Zindell's first novel, and it is epic SF in the grand tradition. Epic? Yes. It is long (552 pages in the paperback edition), set on a grand scale (the main character works his way up from an initiate star pilot to godhead), full of esoteric musings on the nature of mathematics, life and love. Gee, sounds a bit like Dune, doesn't it? The comparison is apt. Each chapter here starts with a quote, mainly from a fictitious book; the plot involves both personal mysteries as well as scientific mysteries; the plot centers around the only son of a "ruling" dynasty; and there are guilds and trades with strange and bizarre powers. But Zindell, for all these similarities, has not copied Herbert. He's also thrown in quite a bit of Aldiss, Heinlein and Sturgeon. This is not a novel for a first-time SF reader. It's like modern jazz, in which the latest work is composed of variations on previous themes, and while the new listener might be able to enjoy it, chances are that they will have a difficult time understanding it.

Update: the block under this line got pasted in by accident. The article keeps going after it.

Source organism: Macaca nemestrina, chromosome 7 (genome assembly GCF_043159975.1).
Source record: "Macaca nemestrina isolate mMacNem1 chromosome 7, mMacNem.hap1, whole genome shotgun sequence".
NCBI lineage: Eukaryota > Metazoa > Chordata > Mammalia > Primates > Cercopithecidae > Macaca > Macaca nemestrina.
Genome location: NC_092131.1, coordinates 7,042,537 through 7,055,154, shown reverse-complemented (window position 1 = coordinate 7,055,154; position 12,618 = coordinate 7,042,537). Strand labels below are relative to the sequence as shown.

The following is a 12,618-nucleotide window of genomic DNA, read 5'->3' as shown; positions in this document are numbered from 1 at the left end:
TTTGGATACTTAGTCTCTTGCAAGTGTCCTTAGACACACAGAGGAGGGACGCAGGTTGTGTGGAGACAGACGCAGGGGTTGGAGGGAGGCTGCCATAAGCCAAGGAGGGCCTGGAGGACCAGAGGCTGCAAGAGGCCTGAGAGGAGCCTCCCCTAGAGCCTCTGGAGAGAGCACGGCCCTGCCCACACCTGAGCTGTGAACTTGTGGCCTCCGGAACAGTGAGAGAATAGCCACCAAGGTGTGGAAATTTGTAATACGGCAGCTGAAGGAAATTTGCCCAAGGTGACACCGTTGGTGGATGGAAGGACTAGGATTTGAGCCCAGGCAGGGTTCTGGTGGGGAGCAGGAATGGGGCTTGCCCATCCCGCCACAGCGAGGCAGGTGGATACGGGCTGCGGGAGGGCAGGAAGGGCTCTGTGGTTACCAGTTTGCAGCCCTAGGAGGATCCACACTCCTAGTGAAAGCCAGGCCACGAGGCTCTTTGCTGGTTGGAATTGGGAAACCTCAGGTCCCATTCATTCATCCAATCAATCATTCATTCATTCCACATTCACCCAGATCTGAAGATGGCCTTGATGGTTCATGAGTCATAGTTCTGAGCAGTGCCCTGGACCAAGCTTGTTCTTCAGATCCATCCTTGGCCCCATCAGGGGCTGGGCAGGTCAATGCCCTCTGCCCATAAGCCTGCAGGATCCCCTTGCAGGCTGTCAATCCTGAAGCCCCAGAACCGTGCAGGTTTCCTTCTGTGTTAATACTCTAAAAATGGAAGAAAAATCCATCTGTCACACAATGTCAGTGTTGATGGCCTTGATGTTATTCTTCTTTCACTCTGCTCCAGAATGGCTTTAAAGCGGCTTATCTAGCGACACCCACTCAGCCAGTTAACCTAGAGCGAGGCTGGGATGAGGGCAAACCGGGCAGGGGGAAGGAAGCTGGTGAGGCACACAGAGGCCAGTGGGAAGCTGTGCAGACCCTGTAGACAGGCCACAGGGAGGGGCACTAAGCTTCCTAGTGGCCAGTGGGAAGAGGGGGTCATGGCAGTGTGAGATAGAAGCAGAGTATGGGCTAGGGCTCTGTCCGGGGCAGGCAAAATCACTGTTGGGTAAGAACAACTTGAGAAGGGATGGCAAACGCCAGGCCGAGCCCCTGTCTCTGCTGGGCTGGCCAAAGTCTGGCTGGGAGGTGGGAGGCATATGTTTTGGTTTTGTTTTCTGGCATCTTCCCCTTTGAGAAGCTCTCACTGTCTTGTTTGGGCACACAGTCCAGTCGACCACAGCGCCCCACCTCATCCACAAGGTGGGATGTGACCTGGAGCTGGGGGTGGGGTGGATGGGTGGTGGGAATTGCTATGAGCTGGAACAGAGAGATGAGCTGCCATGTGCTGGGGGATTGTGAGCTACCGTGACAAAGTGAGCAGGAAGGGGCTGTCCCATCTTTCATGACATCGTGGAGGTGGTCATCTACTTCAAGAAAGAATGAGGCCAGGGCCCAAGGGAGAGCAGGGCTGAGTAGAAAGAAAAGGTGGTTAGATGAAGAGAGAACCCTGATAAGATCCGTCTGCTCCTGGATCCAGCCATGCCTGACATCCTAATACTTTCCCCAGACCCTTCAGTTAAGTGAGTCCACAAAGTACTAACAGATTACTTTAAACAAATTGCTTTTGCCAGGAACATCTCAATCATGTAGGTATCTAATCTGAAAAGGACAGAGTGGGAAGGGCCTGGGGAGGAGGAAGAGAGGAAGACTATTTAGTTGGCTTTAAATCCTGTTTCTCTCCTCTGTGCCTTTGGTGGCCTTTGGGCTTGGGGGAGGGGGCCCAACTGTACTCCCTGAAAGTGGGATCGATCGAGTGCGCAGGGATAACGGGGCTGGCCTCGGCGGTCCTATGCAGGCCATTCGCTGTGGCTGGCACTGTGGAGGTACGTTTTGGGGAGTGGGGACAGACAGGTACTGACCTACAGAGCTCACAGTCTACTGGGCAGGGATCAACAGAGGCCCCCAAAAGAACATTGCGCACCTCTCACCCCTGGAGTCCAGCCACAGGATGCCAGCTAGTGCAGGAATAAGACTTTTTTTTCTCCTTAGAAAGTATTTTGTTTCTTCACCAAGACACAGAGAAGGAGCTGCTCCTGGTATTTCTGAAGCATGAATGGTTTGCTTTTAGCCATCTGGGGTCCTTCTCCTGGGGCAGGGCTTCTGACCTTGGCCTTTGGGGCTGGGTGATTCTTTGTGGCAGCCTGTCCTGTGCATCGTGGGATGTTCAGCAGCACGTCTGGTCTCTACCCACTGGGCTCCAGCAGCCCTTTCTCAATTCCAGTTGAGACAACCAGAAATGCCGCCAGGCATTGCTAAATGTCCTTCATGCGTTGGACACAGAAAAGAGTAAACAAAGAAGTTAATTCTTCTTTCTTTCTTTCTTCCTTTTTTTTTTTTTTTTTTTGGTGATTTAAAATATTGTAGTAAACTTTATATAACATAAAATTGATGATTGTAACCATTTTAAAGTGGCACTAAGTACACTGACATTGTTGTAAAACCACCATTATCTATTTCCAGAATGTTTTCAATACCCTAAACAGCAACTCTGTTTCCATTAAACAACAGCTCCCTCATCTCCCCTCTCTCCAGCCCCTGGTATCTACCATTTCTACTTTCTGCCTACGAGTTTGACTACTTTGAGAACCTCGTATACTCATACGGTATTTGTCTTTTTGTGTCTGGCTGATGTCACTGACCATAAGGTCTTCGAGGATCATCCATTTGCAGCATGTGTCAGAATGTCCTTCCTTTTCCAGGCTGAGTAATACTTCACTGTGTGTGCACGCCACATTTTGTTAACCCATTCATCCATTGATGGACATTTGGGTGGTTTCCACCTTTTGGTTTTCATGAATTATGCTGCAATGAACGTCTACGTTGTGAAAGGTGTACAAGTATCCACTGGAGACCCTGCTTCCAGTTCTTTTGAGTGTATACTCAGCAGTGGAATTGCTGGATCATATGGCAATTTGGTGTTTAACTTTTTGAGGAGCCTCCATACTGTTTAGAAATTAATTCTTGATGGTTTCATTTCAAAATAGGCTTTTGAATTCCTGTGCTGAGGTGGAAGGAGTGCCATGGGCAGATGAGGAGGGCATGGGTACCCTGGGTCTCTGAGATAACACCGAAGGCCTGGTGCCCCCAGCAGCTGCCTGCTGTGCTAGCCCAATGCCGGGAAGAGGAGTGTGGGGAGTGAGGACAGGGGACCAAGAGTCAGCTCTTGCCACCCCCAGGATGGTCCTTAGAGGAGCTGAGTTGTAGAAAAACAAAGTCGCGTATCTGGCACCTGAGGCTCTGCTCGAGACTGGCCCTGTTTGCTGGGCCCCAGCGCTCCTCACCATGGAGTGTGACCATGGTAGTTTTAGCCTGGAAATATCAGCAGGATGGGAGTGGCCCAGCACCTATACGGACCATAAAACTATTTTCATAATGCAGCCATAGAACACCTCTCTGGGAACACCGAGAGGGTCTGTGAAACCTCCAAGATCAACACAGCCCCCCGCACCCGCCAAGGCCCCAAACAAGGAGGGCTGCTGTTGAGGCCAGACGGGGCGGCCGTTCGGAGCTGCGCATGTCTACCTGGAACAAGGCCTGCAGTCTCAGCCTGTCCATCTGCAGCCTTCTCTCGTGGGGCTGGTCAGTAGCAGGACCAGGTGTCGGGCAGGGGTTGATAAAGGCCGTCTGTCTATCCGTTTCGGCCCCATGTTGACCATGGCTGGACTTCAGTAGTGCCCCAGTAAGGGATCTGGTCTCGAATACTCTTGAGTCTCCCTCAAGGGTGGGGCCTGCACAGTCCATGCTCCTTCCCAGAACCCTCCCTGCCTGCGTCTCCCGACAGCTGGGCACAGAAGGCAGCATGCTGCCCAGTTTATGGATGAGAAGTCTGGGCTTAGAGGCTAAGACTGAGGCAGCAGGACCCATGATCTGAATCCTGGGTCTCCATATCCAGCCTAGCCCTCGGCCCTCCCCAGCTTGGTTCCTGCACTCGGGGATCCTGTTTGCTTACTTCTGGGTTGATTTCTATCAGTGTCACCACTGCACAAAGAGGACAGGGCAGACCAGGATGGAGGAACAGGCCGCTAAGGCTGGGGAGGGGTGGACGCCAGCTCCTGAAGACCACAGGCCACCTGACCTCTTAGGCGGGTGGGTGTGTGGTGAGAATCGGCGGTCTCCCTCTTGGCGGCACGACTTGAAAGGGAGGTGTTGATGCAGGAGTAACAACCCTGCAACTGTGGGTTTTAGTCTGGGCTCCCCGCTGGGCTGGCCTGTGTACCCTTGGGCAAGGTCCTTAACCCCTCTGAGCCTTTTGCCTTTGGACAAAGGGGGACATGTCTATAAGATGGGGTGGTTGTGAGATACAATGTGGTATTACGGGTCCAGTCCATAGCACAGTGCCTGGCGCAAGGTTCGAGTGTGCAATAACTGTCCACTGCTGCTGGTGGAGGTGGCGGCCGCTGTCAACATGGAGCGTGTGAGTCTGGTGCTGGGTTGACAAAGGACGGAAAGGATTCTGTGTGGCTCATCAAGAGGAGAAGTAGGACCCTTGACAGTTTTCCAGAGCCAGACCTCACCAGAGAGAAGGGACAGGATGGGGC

The real problem with Neverness, however, is in its pacing. Some episodes seem to drag on interminably, while others fly past at the speed of light. Part of this is due to the fact that at least one section had been published previously as a stand-alone short story, and it may be true that other sections were written to stand alone as well. But, even given the above, this is an impressive achievement as a first novel. There's a lot of imagination here in world- and culture-building, and the writing, while not spectacular, isn't dry or stilted either. With some more maturity as a writer, Zindell could be a major contender.